I have spent a great deal of my life—time and money—trying to help others. It’s something that I learned from my wise old grandmother.
When my best friend showed up first day of sixth grade with a beautiful Hawaiian print shirt while I was still wearing “old” clothese from last school year, I asked my wise old grandmother if I could get some new clothes. She said,
No. There’s nothing wrong with the clothes you have.
And she was right.
I always had clothes that were clean and pressed, and if I tore a hole in the knee of my pants from playing basketball, that hole immediately got patched that night.
When the benefits check (Social Security Survivor Benefits/Railroad Survivor Benefits/Air Force Survivor Benefits) arrived the next month, we went downtown to get me a new pair of pants, and the patched ones were donated to Goodwill.
One day when I complained about not having something, she responded with a line that has been with me my whole life:
Quit complaining. There are people in this world who are worse off than you.
And there are. Not only in the world, though, but in my state, my county, my city, even my neighborhood.
That was in 1968, and ever since that date I have been involved in helping people, first through St. Gertrude’s Catholic Church. Then, in 1972, my junior year in high school, I joined Key Club and Student Government. That helped me expand the areas in which I could help.
After high school, I joined Alpha Phi Omega at
Texas A&M University. When I told friends that I had joined Alpha Phi Omega, they thought it was just another fraternity, asking where the fraternity house was and when our next party was scheduled. I had to tell them that Alpha Phi Omega was a national service fraternity, not a social fraternity. They didn’t understand.
My pledge class namesake, Joseph J. Scanlon, came to my activation ceremony from Kansas City, Missouri, where he was the National Executive Director of Alpha Phi Omega. I had the opportunity to talk with him at length during the course of the weekend. He told me there was an easy way to explain the difference between a social and service fraternity: “A social fraternity spends 80% of its time partying and 20% doing service. A service fraternity spends 80% of its time doing service and 20% of its time celebrating its service (i.e., partying).”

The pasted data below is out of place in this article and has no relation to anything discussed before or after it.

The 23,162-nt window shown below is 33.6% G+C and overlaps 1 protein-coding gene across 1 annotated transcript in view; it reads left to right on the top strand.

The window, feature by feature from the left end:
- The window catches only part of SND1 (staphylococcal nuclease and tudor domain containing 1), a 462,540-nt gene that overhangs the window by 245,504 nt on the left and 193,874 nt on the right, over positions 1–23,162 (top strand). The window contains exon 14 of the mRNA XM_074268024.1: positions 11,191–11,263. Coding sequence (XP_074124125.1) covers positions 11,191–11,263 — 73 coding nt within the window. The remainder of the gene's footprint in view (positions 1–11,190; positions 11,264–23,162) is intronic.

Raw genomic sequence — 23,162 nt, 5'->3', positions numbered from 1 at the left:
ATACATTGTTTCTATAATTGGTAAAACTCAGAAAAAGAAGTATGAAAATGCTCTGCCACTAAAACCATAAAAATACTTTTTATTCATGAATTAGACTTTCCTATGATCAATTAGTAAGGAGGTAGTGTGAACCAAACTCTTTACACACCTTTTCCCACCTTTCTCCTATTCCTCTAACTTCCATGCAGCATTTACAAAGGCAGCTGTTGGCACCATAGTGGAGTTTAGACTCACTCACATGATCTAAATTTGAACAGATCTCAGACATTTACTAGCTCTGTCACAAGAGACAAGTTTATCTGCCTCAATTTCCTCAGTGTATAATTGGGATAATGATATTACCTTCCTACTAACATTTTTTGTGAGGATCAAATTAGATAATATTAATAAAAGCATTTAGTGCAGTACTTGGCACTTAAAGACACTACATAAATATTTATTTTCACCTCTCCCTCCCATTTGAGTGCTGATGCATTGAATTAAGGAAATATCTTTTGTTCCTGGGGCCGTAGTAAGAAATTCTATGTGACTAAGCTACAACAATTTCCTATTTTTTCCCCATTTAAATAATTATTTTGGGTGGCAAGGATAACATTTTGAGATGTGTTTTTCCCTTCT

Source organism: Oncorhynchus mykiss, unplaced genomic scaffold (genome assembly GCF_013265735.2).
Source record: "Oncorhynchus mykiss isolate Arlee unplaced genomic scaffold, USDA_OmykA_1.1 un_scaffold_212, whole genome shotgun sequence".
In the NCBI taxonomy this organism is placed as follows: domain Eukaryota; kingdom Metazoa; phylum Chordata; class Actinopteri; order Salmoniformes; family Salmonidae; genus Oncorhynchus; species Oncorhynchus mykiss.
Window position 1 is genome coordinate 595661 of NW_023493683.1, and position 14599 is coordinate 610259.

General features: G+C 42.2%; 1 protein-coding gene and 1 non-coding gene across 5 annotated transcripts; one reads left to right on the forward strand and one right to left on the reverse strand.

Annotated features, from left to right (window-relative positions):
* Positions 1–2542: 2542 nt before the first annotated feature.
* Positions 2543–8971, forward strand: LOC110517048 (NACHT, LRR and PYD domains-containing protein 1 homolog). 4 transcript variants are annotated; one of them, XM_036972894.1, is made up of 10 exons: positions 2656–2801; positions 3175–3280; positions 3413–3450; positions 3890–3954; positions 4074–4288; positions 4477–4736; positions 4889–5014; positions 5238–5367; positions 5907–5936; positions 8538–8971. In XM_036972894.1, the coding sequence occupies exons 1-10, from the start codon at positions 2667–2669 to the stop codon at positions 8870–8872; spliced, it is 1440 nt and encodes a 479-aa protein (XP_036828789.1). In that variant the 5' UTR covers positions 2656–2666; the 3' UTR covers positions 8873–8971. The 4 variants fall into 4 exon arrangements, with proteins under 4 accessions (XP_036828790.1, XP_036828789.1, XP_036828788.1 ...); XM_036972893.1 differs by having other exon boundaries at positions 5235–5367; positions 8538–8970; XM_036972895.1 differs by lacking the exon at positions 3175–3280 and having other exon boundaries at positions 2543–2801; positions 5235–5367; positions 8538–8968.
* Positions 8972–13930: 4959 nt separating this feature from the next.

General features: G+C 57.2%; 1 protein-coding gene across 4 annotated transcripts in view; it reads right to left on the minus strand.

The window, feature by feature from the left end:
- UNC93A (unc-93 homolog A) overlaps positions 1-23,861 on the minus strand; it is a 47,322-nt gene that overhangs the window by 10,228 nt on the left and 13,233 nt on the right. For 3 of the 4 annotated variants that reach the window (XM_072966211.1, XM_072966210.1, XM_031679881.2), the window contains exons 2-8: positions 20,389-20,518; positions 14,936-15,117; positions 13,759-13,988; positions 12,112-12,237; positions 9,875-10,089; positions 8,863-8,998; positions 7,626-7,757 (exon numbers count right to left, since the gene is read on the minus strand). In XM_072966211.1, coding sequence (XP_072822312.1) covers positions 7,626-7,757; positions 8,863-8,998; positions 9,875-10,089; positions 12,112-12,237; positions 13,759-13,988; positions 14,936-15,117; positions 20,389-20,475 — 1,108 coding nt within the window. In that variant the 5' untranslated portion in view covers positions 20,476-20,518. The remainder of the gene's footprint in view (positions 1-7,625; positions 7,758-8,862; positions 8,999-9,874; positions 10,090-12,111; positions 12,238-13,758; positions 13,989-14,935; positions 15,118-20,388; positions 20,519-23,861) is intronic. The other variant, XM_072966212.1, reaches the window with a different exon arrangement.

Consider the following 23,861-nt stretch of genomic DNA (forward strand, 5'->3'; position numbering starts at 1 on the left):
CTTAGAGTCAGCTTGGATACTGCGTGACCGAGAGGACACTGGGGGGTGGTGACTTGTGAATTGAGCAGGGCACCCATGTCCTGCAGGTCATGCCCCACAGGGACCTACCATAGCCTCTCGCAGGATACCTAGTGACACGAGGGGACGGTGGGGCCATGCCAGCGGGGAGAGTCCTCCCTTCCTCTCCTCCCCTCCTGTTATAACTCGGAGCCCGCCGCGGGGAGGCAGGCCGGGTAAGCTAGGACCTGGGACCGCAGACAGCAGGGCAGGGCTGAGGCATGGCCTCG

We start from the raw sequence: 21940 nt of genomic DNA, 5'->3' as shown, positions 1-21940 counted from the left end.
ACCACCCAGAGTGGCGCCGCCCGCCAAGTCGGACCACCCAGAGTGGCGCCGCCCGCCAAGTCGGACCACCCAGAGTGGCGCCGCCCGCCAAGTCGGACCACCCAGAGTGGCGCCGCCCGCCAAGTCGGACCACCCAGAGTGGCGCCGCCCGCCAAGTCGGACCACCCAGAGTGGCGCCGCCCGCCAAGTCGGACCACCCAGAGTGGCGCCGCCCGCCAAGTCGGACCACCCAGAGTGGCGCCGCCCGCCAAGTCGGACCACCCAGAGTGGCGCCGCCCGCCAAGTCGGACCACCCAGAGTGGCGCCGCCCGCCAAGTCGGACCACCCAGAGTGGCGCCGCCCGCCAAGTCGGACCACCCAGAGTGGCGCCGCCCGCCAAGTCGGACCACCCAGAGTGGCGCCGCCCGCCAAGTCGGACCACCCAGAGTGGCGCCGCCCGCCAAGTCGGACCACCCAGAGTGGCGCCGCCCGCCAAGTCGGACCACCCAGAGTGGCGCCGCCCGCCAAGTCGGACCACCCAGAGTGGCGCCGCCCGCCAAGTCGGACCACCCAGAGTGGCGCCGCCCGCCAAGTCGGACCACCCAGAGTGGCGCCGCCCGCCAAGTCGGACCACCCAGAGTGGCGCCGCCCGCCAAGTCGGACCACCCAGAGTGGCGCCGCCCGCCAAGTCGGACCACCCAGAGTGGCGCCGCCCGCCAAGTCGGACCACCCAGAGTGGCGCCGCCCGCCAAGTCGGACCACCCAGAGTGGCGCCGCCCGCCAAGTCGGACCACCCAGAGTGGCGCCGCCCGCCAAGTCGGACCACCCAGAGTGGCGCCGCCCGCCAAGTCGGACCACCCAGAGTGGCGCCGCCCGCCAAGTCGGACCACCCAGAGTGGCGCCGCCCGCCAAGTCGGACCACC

After college, I continued as a Sectional Chairman and Regional Alumni Representative for Alpha Phi Omega. Eventually I also got involved with Kiwanis, Knight of Columbus, Lions Clubs, and Rotary. Through those organizations, I made contacts with American Cancer Society, Red Cross, American Heart Association, Muscular Dystrophy Association, and
Big Brothers Big Sisters.
If I had not given all of those organizations so much of my time and money, I might be a billionaire!
When I came to San Diego in April 1993, I continued to volunteer time and donate money to politicians and groups helping closeted GLBTQ people, those living with HIV/AIDS, and abused women & children who were living at safe centers hidden away from their abusers.
In the past decade I got involved with international micro loans at Kiva. However, when Kiva started supporting anti-GLBTQ organizations, I quit supporting them and looked for organizations closer to home that I could support. That was when I found donorschoose.org. I started supporting teachers, especially mathematics, science, and music teachers.
Now that I’m in my retirement years with old-age health issues, I’m donating to myself instead of to other people. As my wise old grandmother said, “If you don’t help yourself first, you won’t be able to help anyone else.”
With the current crime family in the White House, and his enablers in the Congress and Senate, trying desperately to take away my health insurance or, as some of them suggest, simply killing me because I’m gay, I’m looking out for #1, and that’s me.